Our social life and family life changed considerably. First we had to adjust to meeting people with same age group of kids as we are older than most carers and then the difficult situation we were put in with our son not being able to see his children without permission etc, it was a hard road being torn between both kids and parents but always our first priority was to our grandchildren as they needed us to be strong for them they needed all the love comfort protection and for them to feel safe with us so that was easy but hard to see our son struggle with his demons and try to be there for him as well.

What changes would you like to see in the Child Protection system and government policies to make caring for your grandchildren easier. Where you can go from surviving to seeing them thrive?

What would I wanted to change is the department to make sure carers have contact with other carers. For the department to listen to us if kids feel they don’t want to visit their parents they don’t have to. The carers are with the children, so they really know how the kids are feeling and then we carers don’t feel like we have let them down. I would like the department to put our grandchildren first at all times instead of parents not letting them being disappointed going for visits waiting for no show. I feel 3 strikes and the parent should be told next month when we see you, you aren’t going to let them down then we will recommence with visits.

I would like to see more help helping us get all 4 children together and if any child needs medical conditions sorted it will be done with urgency. These children most of them have many issues and need sorted so they don’t fall behind especially school and help with social activities etc. I would like to see more carers get togethers and notification on regular basis.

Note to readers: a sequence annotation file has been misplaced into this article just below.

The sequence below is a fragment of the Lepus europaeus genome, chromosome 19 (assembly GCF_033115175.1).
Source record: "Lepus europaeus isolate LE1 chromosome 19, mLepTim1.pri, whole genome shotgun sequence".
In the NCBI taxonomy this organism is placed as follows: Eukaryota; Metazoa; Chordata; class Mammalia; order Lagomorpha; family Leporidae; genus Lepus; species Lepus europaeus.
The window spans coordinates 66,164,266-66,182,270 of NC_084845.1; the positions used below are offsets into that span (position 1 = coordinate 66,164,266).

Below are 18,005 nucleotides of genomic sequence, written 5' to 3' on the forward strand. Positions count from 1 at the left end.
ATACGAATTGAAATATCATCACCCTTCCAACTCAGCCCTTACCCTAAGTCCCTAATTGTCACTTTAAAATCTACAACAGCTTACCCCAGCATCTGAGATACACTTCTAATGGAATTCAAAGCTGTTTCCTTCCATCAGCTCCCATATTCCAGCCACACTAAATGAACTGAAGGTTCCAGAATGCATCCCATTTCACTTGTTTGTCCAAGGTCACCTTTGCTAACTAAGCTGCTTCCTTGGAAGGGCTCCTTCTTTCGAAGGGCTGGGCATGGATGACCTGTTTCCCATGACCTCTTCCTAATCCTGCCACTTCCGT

In saying all of this I would recommend people to be carers as it is very rewarding seeing these beautiful grandchildren blossom and grow into beautiful people with confidence. It’s hard seeing so many troubled children who deserve to be happy and feel safe part of a family and pray one day they too can be reunited with their parents or at least always know where they came from and they were always loved but sometimes parents just don’t know how to be parents. We don’t need to fight the department as well as their natural parents, let’s put our little children first at all times. Being a grandparent as well as a carer is hard as I feel sometimes people judge me but I wouldn’t change it and it doesn’t make it any easier having blood bond than if we didn’t know them as I tell people our grandchildren have suffered just like other children in care the only difference is they know us but they still 

 

hurt, pine for their parents and have other trauma behaviours.

The hopes for the future is that all 4 of my friend’s Grandchildren can return to living together full time. As it turns out, we helped care for the 2 younger children when they first came into care, not knowing this family at all and only putting the pieces together around a campfire while we roasted marshmallows last year.

Wanslea Family Services are running a campaign to create a Fairer Future for Grandchildren.  They are urging you to look into this issue before this weekend’s Federal election.

My hats go off to those of you who are Grandcarers or Kin carers.
If you would like a community to belong to, please contact me about Ark Australia.